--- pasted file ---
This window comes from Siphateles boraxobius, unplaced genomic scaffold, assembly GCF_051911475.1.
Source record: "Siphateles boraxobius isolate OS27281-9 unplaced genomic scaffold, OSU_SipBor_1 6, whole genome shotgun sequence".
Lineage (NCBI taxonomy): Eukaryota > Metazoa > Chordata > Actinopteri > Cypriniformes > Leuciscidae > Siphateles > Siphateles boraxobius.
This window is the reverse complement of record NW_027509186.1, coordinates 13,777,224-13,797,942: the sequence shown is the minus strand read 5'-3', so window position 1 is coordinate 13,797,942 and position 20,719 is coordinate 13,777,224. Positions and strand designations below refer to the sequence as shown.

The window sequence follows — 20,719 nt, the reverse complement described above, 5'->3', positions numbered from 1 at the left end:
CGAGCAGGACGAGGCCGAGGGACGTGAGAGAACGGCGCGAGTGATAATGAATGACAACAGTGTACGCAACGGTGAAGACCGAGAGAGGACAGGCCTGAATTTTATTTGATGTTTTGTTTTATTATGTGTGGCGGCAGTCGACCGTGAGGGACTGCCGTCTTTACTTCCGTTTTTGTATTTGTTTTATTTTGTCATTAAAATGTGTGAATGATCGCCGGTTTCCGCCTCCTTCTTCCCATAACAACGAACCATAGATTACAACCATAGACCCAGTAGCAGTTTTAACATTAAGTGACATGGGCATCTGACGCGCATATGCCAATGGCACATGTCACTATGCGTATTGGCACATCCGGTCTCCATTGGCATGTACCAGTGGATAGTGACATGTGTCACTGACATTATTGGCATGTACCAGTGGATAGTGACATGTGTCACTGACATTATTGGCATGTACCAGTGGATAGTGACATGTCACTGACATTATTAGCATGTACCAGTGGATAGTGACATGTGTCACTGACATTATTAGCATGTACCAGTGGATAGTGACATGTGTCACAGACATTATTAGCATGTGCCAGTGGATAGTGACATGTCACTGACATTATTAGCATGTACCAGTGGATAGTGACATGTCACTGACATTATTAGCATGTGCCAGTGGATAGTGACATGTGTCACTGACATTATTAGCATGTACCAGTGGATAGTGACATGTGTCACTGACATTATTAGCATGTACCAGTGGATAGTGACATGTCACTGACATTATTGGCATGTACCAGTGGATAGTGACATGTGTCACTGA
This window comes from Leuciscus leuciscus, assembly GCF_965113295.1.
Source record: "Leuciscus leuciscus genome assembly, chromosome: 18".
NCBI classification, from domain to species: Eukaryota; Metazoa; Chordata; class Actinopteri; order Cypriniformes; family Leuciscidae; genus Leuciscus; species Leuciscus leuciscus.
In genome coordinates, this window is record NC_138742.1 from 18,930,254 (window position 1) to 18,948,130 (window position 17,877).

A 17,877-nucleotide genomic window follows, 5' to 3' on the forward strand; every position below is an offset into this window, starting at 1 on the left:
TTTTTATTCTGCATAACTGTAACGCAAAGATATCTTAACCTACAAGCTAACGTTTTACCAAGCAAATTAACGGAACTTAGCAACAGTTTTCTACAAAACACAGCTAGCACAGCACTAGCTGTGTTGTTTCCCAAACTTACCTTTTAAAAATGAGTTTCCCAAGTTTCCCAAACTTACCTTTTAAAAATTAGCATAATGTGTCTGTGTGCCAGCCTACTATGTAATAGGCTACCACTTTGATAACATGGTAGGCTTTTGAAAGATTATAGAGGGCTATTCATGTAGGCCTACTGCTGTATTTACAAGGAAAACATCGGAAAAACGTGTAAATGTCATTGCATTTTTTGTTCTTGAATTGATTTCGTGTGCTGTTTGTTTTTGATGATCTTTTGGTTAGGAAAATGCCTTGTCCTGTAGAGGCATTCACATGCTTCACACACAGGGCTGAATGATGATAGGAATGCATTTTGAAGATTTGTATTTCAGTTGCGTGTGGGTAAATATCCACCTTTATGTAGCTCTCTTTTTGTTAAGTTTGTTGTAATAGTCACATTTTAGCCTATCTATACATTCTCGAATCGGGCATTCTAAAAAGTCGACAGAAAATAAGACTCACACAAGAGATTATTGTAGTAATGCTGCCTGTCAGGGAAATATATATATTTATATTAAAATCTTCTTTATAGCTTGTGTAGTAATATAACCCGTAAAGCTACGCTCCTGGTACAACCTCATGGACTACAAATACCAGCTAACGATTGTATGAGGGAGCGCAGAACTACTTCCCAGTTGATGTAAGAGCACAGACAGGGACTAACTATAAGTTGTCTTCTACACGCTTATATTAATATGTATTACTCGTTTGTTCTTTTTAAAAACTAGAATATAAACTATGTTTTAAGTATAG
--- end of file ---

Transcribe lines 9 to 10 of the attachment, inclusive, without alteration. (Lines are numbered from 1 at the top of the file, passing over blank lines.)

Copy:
NCBI classification, from domain to species: Eukaryota; Metazoa; Chordata; class Actinopteri; order Cypriniformes; family Leuciscidae; genus Leuciscus; species Leuciscus leuciscus.
In genome coordinates, this window is record NC_138742.1 from 18,930,254 (window position 1) to 18,948,130 (window position 17,877).